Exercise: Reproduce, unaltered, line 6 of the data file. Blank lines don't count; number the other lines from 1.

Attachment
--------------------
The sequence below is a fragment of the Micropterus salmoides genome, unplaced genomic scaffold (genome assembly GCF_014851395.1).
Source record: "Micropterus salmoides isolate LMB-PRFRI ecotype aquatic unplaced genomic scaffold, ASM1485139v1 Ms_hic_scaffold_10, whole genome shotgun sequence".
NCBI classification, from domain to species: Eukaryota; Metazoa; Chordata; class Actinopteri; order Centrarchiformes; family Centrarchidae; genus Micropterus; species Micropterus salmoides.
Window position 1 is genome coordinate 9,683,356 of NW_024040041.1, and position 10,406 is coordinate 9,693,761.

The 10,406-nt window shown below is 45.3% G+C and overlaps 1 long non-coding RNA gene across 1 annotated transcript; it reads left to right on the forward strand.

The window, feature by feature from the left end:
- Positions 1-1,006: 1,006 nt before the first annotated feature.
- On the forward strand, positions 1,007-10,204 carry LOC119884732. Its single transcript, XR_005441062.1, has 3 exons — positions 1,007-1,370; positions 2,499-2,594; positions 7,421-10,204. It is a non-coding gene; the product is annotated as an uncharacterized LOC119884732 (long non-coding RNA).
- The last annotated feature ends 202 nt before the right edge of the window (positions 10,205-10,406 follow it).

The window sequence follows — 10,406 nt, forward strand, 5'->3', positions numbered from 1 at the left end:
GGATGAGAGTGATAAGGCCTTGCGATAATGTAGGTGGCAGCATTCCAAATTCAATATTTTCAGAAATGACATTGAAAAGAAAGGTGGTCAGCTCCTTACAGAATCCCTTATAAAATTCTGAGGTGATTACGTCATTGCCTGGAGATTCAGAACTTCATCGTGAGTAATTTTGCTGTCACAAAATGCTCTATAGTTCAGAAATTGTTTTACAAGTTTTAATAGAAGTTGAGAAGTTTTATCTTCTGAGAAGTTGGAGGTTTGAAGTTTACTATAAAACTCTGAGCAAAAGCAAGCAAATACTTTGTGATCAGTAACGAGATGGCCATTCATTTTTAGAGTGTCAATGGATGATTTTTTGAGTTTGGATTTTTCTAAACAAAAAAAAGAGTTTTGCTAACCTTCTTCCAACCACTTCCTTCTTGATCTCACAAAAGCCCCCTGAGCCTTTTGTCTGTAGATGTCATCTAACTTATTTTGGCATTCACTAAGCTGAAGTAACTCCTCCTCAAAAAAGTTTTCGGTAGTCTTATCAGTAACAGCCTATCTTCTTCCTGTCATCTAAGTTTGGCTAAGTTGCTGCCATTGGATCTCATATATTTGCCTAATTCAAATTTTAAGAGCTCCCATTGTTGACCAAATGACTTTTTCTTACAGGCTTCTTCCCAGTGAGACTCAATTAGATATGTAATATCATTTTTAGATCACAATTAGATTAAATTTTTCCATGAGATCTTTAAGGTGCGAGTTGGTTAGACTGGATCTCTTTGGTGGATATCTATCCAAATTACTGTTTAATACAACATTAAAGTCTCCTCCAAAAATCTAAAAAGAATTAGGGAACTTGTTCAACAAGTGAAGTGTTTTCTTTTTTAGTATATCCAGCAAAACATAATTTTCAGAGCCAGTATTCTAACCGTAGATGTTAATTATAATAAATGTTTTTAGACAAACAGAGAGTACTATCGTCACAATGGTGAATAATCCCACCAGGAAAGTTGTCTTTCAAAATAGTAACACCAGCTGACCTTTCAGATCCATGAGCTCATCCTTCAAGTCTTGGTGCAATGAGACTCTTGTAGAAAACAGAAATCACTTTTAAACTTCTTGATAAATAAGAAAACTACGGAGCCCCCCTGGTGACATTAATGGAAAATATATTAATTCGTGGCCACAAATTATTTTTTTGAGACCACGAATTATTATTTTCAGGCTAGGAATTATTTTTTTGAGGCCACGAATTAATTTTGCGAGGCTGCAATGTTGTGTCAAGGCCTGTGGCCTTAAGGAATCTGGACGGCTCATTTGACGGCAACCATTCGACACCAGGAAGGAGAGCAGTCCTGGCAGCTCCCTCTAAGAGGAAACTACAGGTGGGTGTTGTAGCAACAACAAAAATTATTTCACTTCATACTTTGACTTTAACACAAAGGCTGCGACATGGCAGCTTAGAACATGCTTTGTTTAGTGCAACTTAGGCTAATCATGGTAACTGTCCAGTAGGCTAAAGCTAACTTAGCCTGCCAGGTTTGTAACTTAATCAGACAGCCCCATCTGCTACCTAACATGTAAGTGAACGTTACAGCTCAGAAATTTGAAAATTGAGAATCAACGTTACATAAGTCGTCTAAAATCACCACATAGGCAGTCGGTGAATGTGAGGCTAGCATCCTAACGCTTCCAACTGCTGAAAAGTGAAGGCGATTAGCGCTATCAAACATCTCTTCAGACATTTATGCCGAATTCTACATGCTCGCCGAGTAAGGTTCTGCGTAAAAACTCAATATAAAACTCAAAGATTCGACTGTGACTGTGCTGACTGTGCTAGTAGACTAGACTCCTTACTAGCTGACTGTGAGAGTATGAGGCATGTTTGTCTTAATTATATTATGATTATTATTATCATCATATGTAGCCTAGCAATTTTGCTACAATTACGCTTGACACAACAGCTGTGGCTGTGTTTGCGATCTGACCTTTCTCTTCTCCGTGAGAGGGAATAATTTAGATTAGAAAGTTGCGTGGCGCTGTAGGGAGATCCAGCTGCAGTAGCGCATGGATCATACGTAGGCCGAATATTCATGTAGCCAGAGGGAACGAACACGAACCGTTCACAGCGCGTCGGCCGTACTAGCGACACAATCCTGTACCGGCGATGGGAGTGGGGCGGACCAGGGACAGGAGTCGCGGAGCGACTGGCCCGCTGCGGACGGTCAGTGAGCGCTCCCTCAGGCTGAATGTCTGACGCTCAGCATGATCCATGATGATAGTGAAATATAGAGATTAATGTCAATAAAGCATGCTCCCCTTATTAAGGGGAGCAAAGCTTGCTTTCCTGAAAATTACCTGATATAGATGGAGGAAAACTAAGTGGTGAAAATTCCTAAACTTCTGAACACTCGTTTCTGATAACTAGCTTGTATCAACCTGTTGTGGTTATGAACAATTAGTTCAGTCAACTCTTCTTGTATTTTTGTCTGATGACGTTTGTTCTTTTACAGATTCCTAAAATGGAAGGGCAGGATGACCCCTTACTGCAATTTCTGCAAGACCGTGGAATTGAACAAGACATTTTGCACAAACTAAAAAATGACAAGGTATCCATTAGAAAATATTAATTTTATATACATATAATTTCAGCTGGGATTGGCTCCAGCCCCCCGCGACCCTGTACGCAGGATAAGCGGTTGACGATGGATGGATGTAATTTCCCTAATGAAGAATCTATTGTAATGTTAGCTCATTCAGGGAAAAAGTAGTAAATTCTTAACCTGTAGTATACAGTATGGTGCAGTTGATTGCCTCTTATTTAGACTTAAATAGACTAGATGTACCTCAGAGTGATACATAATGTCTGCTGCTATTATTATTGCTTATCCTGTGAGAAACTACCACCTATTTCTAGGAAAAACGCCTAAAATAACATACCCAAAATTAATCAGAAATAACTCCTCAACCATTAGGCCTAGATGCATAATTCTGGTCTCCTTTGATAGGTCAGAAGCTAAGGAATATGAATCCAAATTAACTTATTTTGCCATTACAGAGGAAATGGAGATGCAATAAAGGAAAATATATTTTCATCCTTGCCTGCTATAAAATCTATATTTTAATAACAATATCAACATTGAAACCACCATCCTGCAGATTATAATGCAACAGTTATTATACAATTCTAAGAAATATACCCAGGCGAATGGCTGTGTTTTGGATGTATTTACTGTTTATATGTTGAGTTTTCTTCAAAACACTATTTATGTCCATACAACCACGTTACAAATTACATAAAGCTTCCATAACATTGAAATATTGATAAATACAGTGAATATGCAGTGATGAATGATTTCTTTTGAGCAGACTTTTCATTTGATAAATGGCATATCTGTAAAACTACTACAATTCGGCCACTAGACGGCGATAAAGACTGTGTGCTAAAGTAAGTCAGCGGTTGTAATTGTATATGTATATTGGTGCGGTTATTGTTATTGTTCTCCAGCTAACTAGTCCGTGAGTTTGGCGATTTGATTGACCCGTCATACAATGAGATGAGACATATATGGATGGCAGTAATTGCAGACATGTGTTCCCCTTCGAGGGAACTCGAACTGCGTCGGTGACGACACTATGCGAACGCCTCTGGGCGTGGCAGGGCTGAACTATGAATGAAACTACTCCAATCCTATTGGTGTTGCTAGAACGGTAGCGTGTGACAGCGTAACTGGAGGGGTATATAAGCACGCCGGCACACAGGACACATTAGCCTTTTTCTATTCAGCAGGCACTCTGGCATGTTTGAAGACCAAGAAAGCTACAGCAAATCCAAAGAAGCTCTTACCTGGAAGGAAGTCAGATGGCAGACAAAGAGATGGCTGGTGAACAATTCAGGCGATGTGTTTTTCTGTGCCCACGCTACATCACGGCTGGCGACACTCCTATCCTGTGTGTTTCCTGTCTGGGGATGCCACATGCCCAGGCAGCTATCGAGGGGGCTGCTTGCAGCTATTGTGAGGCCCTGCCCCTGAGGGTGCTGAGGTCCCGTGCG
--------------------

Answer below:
The window, feature by feature from the left end: